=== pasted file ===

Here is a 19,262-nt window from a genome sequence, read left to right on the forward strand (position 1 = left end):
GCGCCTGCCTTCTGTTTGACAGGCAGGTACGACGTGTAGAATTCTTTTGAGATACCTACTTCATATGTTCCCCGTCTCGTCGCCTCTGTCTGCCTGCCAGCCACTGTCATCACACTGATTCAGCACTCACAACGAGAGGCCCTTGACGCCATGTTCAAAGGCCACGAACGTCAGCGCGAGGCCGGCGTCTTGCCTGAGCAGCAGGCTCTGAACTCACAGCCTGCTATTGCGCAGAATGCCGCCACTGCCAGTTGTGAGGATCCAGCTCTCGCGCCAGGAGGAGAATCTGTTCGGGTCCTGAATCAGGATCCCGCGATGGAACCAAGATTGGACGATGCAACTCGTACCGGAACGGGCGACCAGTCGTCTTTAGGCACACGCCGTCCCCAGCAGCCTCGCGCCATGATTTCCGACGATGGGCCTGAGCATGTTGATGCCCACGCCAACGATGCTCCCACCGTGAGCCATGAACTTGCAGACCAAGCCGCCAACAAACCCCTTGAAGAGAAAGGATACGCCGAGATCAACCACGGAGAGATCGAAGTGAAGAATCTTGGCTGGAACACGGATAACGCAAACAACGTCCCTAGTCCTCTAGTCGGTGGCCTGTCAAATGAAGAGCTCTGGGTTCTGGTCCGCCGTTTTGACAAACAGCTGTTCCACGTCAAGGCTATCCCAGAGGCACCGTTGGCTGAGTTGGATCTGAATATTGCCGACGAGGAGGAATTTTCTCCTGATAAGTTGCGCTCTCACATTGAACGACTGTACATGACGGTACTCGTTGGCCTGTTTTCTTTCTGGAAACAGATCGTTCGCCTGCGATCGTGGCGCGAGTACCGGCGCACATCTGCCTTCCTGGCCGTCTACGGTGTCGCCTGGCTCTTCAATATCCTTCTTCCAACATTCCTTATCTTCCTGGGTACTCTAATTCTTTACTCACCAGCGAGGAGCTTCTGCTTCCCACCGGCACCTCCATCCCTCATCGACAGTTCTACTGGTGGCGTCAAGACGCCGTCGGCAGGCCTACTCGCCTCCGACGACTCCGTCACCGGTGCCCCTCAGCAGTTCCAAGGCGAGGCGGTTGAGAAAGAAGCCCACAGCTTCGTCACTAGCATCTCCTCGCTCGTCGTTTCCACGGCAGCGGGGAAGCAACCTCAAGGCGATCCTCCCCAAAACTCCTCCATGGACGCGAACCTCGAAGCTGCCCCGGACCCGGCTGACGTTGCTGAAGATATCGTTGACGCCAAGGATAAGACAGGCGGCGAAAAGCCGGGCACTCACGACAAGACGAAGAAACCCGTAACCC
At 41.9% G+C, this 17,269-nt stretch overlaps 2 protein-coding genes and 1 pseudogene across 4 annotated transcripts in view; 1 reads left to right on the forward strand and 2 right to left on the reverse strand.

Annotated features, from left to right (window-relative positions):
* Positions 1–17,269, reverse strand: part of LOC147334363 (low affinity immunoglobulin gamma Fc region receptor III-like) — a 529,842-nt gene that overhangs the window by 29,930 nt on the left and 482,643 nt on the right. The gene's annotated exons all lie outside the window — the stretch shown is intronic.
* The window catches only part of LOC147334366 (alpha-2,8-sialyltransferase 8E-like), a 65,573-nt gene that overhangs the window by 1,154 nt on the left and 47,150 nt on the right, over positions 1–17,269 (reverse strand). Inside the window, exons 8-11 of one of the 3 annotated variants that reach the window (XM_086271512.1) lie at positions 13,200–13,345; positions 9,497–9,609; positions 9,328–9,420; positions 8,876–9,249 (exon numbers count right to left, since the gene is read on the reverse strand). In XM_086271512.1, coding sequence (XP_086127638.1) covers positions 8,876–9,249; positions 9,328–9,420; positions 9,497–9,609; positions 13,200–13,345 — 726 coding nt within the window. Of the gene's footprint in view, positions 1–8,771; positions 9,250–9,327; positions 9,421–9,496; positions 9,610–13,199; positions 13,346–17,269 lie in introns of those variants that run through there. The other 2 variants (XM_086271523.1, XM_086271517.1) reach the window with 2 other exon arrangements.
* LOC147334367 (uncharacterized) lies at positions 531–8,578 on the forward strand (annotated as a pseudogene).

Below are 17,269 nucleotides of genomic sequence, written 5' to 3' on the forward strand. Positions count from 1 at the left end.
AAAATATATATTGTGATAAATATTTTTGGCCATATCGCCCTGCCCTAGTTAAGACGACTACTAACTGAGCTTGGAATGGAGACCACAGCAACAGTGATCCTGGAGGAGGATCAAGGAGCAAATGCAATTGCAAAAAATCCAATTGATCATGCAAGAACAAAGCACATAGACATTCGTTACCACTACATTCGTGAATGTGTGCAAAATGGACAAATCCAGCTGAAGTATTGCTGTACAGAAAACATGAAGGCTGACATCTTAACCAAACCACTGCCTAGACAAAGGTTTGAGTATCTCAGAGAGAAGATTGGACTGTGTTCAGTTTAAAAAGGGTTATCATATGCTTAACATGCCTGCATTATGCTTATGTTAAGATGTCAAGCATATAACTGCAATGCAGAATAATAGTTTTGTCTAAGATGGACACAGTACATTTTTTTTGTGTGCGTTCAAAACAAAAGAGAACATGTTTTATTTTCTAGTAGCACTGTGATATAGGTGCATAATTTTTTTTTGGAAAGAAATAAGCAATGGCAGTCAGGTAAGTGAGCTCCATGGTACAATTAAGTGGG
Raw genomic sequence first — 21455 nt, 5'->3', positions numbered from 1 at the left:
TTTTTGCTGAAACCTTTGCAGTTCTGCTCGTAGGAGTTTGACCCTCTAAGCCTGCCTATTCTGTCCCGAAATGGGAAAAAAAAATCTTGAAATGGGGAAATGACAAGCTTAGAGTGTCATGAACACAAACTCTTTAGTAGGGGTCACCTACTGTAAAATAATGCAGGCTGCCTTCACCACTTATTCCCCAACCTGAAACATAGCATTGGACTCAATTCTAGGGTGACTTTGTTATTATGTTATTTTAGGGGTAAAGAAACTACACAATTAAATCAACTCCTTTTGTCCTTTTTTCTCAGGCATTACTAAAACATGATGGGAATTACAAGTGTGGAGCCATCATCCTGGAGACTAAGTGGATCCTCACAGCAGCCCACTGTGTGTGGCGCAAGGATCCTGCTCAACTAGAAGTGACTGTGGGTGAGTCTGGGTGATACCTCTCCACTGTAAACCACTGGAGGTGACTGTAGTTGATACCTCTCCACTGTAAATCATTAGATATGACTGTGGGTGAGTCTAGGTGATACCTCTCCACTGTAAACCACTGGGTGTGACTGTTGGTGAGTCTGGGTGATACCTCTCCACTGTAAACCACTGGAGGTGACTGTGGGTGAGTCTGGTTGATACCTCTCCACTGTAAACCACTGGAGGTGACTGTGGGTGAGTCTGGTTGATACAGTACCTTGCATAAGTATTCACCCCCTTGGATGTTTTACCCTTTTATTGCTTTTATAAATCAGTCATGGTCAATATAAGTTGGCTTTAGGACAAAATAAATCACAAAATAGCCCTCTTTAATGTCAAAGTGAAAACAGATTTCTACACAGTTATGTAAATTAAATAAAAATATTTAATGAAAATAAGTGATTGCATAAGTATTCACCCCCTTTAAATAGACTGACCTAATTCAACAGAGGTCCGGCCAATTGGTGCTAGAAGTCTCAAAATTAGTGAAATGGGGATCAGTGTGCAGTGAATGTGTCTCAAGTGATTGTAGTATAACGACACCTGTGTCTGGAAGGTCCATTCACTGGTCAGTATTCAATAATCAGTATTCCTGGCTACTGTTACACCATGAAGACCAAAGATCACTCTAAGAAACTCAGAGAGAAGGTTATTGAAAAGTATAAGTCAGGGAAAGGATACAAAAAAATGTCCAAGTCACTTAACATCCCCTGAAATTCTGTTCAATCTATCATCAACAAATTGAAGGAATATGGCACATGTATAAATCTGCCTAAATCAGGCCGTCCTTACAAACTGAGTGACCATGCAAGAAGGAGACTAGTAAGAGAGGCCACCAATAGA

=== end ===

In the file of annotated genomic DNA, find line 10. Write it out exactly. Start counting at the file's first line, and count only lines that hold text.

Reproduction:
Raw genomic sequence first — 21455 nt, 5'->3', positions numbered from 1 at the left: